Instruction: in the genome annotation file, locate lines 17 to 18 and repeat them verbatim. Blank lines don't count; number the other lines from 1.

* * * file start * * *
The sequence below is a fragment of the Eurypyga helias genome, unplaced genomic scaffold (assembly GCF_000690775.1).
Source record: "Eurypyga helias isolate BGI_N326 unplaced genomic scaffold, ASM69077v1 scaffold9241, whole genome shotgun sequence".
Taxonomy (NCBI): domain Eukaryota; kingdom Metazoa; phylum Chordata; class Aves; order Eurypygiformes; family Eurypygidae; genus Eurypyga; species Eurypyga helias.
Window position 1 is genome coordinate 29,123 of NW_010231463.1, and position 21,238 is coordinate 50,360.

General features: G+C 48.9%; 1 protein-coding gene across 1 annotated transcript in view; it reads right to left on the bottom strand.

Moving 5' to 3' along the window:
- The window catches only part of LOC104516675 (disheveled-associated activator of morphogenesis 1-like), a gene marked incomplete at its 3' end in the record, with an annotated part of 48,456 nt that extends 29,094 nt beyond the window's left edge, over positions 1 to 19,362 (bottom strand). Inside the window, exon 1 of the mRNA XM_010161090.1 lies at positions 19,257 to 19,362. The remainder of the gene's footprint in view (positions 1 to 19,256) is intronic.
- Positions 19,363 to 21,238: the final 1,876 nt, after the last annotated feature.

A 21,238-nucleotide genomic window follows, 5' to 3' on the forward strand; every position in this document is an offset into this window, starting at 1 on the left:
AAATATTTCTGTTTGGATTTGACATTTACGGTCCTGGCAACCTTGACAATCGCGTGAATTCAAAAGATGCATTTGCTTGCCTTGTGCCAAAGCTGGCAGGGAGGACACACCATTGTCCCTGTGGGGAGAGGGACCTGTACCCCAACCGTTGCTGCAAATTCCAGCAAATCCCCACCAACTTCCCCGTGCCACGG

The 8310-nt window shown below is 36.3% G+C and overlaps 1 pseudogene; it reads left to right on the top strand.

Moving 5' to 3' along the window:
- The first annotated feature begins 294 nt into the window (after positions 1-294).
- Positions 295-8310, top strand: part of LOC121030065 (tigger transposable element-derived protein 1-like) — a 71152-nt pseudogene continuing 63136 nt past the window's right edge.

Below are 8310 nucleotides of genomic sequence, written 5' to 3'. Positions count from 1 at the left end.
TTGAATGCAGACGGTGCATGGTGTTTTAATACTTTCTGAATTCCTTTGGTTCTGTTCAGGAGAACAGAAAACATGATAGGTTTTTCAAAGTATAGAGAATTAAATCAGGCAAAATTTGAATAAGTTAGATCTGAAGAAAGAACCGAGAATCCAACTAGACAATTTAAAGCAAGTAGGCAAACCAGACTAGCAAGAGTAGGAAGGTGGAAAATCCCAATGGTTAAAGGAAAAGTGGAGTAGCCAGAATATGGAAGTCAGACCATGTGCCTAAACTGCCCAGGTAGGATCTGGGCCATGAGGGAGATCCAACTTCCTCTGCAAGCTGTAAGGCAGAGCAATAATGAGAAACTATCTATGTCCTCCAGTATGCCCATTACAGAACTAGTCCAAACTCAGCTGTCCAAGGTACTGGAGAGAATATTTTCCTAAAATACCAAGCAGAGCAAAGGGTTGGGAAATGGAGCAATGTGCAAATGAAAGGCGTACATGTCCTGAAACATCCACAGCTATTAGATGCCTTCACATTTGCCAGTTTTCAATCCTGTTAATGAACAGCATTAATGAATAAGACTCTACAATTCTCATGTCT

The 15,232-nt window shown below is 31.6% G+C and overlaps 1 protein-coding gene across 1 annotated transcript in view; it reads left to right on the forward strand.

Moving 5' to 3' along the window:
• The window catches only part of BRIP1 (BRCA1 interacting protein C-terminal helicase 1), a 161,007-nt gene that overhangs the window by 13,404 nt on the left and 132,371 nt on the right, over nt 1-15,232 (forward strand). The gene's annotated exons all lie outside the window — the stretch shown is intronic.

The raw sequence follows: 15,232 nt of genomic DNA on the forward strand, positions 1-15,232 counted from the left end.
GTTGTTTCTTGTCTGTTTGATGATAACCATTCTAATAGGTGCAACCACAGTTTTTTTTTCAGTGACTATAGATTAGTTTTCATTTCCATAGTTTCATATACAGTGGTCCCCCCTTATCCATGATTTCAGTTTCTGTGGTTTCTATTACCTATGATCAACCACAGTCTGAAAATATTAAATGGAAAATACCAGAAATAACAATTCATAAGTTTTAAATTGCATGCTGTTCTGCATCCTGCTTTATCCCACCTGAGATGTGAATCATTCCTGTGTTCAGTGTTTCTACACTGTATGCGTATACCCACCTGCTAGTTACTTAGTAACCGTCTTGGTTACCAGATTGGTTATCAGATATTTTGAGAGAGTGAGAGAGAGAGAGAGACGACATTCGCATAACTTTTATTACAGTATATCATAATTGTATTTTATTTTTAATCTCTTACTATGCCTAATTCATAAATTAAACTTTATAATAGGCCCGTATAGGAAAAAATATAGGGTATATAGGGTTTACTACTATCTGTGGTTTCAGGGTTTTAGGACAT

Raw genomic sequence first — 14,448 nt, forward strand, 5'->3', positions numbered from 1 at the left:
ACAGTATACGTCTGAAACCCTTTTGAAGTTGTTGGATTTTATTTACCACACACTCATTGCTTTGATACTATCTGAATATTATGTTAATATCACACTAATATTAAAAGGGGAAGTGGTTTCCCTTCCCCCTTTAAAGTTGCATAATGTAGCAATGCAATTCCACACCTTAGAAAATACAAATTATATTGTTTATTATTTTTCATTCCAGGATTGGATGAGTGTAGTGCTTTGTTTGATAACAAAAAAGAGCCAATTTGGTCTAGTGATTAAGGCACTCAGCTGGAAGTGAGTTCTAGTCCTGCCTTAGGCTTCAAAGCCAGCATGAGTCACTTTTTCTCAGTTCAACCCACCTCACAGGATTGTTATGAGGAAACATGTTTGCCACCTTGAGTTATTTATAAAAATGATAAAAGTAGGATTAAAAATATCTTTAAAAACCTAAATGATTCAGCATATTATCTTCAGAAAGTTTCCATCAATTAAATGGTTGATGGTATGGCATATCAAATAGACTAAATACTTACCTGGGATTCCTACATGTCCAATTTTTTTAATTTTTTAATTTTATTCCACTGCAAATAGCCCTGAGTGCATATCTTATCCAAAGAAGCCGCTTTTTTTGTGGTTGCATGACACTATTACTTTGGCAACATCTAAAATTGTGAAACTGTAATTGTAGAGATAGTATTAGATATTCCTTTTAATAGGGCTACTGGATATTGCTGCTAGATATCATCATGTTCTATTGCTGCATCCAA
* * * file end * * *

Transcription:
The 15,232-nt window shown below is 31.6% G+C and overlaps 1 protein-coding gene across 1 annotated transcript in view; it reads left to right on the forward strand.

Moving 5' to 3' along the window: